Honestly, I'd recommend watching an episode from a more recent season before you wade into shows from the early years, which lean pretty heavily on cringe-humor and transgressiveness for the sake of transgressiveness. But it's an amazing show to binge and experience the evolution of the show's attitudes and comedic style from season-to-season in almost real time.
posted by Atom Eyes at 9:31 AM on November 8 [6 favorites]


Holy shit. This is incredible.
posted by 256 at 9:33 AM on November 8 [1 favorite]


Wow. Based on what I've seen of this show (admittedly, probably only a dozen episodes or so) this is *not* something I would have expected to see on it.
posted by The Card Cheat at 9:51 AM on November 8 [3 favorites]


Serious question, where do male dancers get jeans like that that let them move so freely? Bonus points if they also allow for enormous thighs.

Maybe these. The first time I wore them I knew I never wanted to wear anything else and bought several pairs in case they ever stopped selling them
posted by Damienmce at 10:22 AM on November 8 [1 favorite]


I kept waiting for a punchline and I'm so glad there wasn't one.
posted by Phobos the Space Potato at 10:39 AM on November 8 [8 favorites]


wearing non-stretchy jeans in 2018 is like refusing to enjoy contemporary dance because it isn't masculine enough.
posted by scose at 10:49 AM on November 8 [6 favorites]


Serious question, where do male dancers get jeans like that that let them move so freely? Bonus points if they also allow for enormous thighs.

Outlier makes stretchy jeans. They also used to make "Kieren cut" jeans for big thighs. Not sure if they still do.
posted by dobbs at 12:46 PM on November 8 [1 favorite]


That was amazing. I'm also a fan of Sigur Ros so it's a big plus for me that they used them for the music.

Almost every brand has stretchy jeans now. If you're on a budget, even Old Navy has them. I've had a couple of pairs from American Eagle Outfitters that have lasted through much abuse (read: worn almost exclusively all the time). They're amazing when you need to really book it to catch a metro transfer and need that extra leg movement.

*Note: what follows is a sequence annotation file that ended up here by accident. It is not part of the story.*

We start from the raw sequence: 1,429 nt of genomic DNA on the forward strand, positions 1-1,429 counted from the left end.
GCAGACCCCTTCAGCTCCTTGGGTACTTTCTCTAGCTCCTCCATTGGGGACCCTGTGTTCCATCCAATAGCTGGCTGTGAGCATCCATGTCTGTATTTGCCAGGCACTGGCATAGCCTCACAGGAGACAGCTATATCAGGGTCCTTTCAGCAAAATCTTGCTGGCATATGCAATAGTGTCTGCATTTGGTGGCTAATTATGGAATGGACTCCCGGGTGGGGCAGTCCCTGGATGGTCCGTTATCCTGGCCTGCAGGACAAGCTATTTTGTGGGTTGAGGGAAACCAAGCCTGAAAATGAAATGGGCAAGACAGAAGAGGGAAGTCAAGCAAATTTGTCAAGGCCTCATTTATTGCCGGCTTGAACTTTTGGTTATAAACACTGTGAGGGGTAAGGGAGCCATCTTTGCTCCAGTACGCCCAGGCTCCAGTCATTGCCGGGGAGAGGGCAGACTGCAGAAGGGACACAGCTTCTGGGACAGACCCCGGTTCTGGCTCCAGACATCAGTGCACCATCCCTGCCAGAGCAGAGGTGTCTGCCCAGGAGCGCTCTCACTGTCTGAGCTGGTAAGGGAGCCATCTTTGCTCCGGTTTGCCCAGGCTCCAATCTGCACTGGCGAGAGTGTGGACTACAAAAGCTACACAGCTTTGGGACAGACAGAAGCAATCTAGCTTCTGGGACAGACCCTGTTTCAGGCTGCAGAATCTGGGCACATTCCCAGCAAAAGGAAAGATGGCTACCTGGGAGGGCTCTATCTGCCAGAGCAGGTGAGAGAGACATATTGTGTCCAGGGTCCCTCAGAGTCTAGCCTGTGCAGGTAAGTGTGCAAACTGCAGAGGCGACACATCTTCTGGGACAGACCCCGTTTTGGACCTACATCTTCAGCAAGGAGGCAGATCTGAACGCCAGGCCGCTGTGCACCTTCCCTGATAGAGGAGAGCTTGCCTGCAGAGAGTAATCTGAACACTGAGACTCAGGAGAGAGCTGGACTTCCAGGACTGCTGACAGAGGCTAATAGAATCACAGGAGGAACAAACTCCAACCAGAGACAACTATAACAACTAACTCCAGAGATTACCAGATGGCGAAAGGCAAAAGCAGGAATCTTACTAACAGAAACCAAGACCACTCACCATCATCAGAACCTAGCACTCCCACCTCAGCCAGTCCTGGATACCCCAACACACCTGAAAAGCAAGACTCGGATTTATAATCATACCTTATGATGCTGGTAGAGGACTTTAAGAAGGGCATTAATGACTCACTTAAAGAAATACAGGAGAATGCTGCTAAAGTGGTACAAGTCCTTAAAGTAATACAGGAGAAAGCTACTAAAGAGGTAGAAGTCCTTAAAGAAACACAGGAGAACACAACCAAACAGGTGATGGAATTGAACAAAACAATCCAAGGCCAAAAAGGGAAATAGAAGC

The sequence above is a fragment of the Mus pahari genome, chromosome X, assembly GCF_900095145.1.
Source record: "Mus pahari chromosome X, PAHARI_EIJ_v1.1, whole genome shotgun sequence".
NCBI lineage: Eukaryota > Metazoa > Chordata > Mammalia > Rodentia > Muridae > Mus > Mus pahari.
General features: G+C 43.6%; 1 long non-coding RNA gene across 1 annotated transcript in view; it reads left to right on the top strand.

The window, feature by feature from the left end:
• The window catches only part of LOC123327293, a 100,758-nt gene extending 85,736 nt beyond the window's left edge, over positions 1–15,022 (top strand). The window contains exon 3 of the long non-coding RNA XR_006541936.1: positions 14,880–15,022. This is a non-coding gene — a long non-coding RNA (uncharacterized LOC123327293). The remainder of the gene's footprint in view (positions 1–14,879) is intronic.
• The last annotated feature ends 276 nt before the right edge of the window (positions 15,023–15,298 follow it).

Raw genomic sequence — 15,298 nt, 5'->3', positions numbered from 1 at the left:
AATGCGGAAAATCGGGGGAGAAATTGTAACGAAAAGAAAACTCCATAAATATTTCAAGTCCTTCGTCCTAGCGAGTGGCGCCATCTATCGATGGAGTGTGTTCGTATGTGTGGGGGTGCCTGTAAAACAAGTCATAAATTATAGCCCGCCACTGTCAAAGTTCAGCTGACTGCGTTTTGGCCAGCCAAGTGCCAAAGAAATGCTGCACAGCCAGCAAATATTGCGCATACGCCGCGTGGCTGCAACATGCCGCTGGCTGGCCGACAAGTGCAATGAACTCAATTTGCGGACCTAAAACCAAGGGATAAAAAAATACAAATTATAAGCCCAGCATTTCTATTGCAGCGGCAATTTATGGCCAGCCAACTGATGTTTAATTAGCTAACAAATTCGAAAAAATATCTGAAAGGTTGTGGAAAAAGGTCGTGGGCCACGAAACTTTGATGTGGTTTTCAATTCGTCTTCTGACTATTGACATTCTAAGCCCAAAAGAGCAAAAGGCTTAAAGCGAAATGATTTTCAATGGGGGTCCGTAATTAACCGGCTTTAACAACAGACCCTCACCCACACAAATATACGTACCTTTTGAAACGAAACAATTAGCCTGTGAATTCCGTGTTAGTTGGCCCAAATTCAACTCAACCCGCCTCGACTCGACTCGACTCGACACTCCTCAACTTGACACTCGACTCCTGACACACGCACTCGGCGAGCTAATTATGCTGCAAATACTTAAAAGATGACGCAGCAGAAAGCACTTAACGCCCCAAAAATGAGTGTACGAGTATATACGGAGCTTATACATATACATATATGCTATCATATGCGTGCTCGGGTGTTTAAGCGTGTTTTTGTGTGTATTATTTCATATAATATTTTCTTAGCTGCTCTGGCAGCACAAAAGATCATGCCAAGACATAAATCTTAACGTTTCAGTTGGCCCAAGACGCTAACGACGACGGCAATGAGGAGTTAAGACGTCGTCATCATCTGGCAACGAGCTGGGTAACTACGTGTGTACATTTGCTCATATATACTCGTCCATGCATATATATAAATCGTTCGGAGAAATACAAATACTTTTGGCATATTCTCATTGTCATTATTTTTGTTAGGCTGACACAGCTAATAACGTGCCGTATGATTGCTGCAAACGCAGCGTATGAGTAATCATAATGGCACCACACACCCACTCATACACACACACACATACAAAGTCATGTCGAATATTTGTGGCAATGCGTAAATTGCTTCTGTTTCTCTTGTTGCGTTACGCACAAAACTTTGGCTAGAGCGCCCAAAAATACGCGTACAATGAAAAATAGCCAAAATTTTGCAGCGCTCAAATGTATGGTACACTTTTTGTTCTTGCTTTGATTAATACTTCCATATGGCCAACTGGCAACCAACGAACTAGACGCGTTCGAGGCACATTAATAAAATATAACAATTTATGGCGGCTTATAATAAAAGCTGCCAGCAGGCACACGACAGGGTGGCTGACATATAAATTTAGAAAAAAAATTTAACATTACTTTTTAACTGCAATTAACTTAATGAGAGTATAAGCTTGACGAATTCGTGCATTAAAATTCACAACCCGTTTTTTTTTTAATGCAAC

posted by numaner at 2:48 PM on November 8


You get a good sense of the creator's mindsets from this interview of (the now departed) Glenn Howerton:
[GQ] Obviously between Dennis and Jack, you've got a good repertoire of these very fragile men that speaks to, fortunately or unfortunately at the moment, a very specific and timely kind of person. What is it about this mindset that you like to explore as an actor? It's not exactly toxic masculinity, is it?

It's not quite toxic masculinity. I would say, when it comes to Dennis there's a certain degree of toxic masculinity, but I think it's more... You know what I think it is? [The characters are] an interesting parallel to what I think is wrong in society in general, which is, it's the most extreme version of someone who is out only for themselves. In a weird way, here we are in a free market economy, in a democracy, you're given permission to get whatever you can get, as long as you're acting within the confines of the laws, you're encouraged to. "Hey, if you can go make a billion dollars, go make a billion dollars."